Social media has developed into an invaluable marketing tool across industries for the promotion of products as well as customer networking. Allowing companies to become more attuned to customer concerns and needs, the various outlets for social media have revealed unprecedented marketing opportunities. Through proper utilisation of social media, companies continue to watch their market shares grow while customers gain a greater voice in the development and distribution of a product. In this way, social media has proved to be an ideal medium through which to raise awareness and support for a product both internally between branches of a firm and externally with potential clientele.
Inexpensive, efficient and globally applicable, the appeal of social media to marketers is unmatched. While some companies hesitated at first to embrace the new medium, the evolution of public creative competitions through social media and the ease of integration into every day advertising and promotional campaigns hints at the notion that social media may prove to be the closest example of Marketing Symbiosis between producers and consumers to date.
An International brand, Coca-Cola was introduced in 1886 and has since developed into an extremely lucrative empire. While often cutting edge in its advertising campaigns and gimmicks, in 2009 VP of global advertising Jonathan Mildenhall admitted the company has been lagging in effective social media based advertising. Since the beginning, Coke has based its success by closely following customer sentiment. In fact due to staggering negative public backlash in 1985 following the release of ‘New Coke,’ the company returned to the original Coke formula less than 3 months later. For this reason it is particularly interesting the Coca-Cola was initially hesitant in utilising social media outlets, a particularly customer oriented marketing medium.
However, Mildenhall emphasised the company has finally embraced the era of social media and its importance to Coca-Cola’s continuing success in the market place. Recently, Coke has expanded its grasp on this area of marketing and developed several innovative projects that are certain to continue to evolve in the future. Social media marketing is an ideal outlet for a company who has historically been so attentive to customer concerns.
Perhaps inspired by loyal users and fans generating and maintaining the company’s Facebook fan page, Coca-Cola has begun to capitalise on User Generated Content (UGC) in international advertising and promotional campaigns. A particularly popular project is a weekly competition hosted by the company in Mexico where people create and vote on product inspired television commercials. Success of Coke’s initial venture into the world of social media makes it clear that the implementation of exciting ad campaigns integrating social media and UGC will soon emerge.
Furthermore, Coke proved its daring marketing attitude by venturing into a particularly unique sector of social media. In 2007, Coke launched a public competition to design a ‘virtual experience machine’ for Residents of Second Life, an online virtual reality. Part of the company’s ‘Virtual Thirst’ competition, the campaign signified the vast opportunities and avenues for creative marketing in the social media market.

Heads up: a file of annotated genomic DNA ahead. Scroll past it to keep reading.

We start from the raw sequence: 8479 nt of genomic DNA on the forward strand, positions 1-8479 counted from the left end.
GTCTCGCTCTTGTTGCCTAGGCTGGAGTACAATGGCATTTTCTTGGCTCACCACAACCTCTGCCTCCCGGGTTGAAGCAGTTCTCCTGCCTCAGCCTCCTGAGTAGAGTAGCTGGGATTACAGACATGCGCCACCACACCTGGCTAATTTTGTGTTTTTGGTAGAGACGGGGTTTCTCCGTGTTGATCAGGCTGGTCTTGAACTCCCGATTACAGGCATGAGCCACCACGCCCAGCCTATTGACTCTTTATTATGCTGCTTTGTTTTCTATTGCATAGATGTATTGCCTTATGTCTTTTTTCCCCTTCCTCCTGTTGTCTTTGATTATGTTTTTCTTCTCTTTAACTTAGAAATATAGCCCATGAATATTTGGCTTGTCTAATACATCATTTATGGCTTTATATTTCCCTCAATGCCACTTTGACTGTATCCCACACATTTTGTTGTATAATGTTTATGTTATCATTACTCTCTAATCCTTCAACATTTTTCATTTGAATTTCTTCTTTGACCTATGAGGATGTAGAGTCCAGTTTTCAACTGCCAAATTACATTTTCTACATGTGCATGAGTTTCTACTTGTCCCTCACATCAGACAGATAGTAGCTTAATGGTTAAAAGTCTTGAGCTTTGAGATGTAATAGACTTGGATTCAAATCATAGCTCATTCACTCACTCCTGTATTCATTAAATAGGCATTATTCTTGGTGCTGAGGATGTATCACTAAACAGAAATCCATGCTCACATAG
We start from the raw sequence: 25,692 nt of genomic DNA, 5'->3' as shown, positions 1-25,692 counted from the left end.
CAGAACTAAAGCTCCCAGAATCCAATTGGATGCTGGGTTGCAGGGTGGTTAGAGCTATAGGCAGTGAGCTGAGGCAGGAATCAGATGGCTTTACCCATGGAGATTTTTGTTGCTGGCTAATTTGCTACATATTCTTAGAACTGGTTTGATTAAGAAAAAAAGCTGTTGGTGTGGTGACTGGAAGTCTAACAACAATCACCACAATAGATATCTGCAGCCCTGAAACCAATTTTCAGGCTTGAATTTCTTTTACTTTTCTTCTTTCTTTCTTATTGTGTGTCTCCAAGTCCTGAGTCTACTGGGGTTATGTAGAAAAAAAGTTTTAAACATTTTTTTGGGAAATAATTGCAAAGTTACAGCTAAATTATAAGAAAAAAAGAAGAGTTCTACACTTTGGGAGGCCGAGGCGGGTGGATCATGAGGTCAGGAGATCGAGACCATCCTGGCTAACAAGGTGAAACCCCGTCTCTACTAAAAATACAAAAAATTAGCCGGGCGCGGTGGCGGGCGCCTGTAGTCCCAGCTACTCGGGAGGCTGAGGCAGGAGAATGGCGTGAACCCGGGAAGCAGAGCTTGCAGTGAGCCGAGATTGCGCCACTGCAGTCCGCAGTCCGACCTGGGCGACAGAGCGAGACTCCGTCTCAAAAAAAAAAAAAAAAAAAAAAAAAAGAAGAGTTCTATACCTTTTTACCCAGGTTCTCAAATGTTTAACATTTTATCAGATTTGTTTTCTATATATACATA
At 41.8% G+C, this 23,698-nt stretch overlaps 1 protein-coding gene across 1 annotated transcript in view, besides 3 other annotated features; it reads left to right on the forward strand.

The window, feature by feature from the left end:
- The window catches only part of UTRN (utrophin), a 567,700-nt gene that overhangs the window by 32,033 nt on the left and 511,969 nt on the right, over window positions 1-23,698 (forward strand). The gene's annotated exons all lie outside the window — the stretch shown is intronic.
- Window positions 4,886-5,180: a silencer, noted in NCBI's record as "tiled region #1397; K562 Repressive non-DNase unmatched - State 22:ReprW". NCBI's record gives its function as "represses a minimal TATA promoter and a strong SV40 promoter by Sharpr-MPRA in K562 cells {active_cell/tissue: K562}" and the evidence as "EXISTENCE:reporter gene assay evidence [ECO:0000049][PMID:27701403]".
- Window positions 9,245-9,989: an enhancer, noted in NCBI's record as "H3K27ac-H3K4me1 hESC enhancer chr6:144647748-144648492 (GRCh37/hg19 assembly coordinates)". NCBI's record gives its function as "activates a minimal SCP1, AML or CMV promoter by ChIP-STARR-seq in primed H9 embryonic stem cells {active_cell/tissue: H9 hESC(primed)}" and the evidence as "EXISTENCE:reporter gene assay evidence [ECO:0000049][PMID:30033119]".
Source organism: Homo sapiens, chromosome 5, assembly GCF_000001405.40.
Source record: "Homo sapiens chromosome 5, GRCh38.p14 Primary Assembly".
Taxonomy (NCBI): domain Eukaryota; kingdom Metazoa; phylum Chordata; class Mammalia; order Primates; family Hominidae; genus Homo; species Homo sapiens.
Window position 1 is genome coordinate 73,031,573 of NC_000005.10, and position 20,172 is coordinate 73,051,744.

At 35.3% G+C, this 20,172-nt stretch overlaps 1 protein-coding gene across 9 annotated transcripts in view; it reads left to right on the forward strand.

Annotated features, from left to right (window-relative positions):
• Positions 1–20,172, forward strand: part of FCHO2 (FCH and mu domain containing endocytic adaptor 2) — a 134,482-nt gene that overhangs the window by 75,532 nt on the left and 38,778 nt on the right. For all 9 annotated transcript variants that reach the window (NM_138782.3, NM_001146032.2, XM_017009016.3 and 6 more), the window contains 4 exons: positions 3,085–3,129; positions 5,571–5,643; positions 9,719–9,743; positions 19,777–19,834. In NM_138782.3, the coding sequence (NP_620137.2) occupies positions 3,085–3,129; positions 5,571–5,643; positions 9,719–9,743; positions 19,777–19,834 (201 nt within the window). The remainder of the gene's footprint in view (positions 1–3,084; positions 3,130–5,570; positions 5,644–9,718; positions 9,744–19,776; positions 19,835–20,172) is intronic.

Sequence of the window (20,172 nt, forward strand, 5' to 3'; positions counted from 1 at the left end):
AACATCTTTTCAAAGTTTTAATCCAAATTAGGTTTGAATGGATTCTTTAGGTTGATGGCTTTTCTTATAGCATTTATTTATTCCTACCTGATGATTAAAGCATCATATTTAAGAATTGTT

Social media marketing is not just reserved for lucrative corporations. Downtown Ithaca, New York, has masterminded a citywide hide-and-seek. Each week, the Downtown Ithaca Alliance posts clues to the location of a hidden garden gnome on its Fan Facebook Page. The excitement of a city wide scavenger hunt is escalated with the promise of free coffee and bagels for the office of the individual who finds the gnome first. A novel idea, one can email or SMS the location of the hidden gnome and the appealing prize has resulted in some offices actually compiling ‘gnome finding teams.’
The ongoing competition aims to continue to boost a ‘community’ feel within downtown Ithaca. What’s more is this creative game demonstrates that the range of social media outlets and their potential are not limited to certain industries.
Networking Internally and Externally
Interim Healthcare wanted to produce a documentary highlighting the employment appeal and benefits of working at their company. With over 300 offices, the company decided to establish an internal contest to determine which office would be featured. Many of the offices participated in creating 3 minute videos detailing “A Day in the Life of a Nurse.” Afterwards, the videos were uploaded to ‘InterTube’ for the final selection process. Creative and unique, the videos ended up having positive unforeseen results. The videos increased the employees’ sense of community and allowed offices across the US to match names and faces with emails and conference calls. Despite the initial goal of Interim, the use of social media produced positive external and internal results that required minimal project funding and supervision.
While social media has been used in many other creative avenues as well, one thing this handful of examples highlights is not only the lucrative benefit of social media from a corporation’s perspective but also the unexpected positive externalities it generates. From increasing customer satisfaction by giving them a greater voice in product promotion and distribution to nurturing employee welfare and sense of community, social media marketing has proven to benefit both producers and consumers alike. Mutually beneficial, social media may be the closest example of marketing symbiosis to date. For this reason, it will be particularly interesting to see how social media evolves in the future and if it will remain a positive medium for both parties.
Image by Aussiegal.